By Richard Johnstone | 8 March 2013
The chair of the Office for Budget Responsibility has written to David Cameron challenging claims the prime minister made about the impact of government spending cuts on economic growth.
In a speech in Keighley in Yorkshire yesterday, Cameron stated that there was ‘not some choice between dealing with our debts on the one hand, and planning for growth on the other’.
He added: ‘As the independent Office for Budget Responsibility has made clear, growth has been depressed by the financial crisis, by the problems in the eurozone and by a 60% rise in oil prices between August 2010 and April 2011.
‘They are absolutely clear, and they are absolutely independent. They are absolutely clear that the deficit reduction plan is not responsible – in fact, quite the opposite.’
However, OBR chair Robert Chote today wrote to Cameron highlighting that every forecast since June 2010 ‘had incorporated the widely-held assumption that tax increases and spending cuts reduce economic growth in the short term’.
He said that the latest estimate from the OBR was that consolidation reduced gross domestic product by around 1.4% in 2011/12.
This is based on ‘multiplier’ calculations, which attempt to quantify the impact of different types of spending cuts on the wider economy. For example, a £100 reduction in capital spending is thought to reduce GDP in that year by £100, while the same reduction in welfare or other public spending reduces output by £60, with diminishing impacts in future years. The effect of tax increases is similarly estimated.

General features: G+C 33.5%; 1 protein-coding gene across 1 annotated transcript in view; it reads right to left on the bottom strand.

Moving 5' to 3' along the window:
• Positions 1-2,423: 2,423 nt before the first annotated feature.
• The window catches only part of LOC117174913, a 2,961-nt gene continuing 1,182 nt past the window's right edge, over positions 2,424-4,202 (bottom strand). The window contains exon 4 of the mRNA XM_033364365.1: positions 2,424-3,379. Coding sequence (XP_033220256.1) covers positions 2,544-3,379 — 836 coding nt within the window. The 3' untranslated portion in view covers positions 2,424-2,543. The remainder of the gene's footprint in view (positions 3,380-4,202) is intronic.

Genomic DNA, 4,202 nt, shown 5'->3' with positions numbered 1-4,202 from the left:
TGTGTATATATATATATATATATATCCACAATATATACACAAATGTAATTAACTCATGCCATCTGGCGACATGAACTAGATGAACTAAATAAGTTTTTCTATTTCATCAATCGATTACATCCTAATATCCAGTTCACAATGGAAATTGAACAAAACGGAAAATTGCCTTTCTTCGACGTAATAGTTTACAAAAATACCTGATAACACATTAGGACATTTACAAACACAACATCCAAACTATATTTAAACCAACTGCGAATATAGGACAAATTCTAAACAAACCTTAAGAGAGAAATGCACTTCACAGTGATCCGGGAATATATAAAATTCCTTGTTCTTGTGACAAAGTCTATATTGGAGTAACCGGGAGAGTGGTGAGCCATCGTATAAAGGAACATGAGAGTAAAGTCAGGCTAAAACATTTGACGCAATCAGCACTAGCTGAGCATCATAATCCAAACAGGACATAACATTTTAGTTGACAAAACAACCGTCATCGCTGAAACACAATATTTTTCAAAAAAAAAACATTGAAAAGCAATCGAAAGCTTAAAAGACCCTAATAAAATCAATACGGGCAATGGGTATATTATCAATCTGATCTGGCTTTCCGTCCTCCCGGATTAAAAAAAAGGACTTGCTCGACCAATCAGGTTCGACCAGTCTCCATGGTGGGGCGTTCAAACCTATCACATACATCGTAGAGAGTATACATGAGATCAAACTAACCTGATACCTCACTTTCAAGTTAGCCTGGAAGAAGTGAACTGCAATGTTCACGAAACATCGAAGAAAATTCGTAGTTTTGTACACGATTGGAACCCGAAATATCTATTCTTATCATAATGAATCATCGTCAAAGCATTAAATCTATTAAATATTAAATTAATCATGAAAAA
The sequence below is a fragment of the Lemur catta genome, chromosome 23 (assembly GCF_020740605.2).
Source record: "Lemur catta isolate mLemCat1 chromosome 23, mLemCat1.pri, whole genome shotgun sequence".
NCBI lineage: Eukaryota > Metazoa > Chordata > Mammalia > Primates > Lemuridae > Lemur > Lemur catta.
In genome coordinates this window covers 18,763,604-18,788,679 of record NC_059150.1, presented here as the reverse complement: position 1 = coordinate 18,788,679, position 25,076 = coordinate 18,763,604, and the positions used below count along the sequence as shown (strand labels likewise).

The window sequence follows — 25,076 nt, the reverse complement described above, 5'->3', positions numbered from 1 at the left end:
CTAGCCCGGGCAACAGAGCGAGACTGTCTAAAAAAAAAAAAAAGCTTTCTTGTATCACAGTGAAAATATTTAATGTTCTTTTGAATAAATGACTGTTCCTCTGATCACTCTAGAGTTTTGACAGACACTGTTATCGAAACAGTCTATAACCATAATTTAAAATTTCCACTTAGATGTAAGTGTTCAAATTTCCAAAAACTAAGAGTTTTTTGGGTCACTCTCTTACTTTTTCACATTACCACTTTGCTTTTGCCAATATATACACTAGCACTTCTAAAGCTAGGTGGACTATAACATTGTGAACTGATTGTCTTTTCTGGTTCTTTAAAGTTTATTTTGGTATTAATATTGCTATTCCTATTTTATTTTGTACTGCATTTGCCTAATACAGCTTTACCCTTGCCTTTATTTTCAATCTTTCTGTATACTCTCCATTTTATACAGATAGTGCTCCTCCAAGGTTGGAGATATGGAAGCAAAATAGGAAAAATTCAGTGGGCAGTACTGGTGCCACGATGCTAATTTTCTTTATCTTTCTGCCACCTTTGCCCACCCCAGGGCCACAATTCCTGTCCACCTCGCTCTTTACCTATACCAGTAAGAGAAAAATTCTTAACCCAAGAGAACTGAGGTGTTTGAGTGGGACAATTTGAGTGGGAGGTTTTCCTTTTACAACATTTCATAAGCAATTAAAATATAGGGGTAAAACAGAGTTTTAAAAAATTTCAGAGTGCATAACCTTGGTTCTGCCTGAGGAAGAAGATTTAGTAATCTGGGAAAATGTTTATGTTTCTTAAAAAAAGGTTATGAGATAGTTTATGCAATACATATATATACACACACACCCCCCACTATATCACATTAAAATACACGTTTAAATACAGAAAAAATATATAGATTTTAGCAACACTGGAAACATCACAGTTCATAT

Chote added there is ‘huge uncertainty’ around these multiplier estimates, with the International Monetary Fund having recently revised its estimates for the multipliers in many industrial countries.
‘We have chosen estimates from within the wide range in the academic literature,’ he said.
‘Economic growth has been much weaker since the end of 2010 than we and most other forecasters expected in June 2010 and it is clearly possible that this is in part because the fiscal consolidation measures have had a greater multiplier effect than we anticipated.’
But the OBR has so far found inflation and financial difficulties in the eurozone are ‘more likely explanations’ for the lower-than-expected output.
He concluded: ‘To summarise, we believe that fiscal consolidation measures reduced economic growth over the past couple of years, but we are not yet persuaded they have done so more than the multipliers we use would suggest.’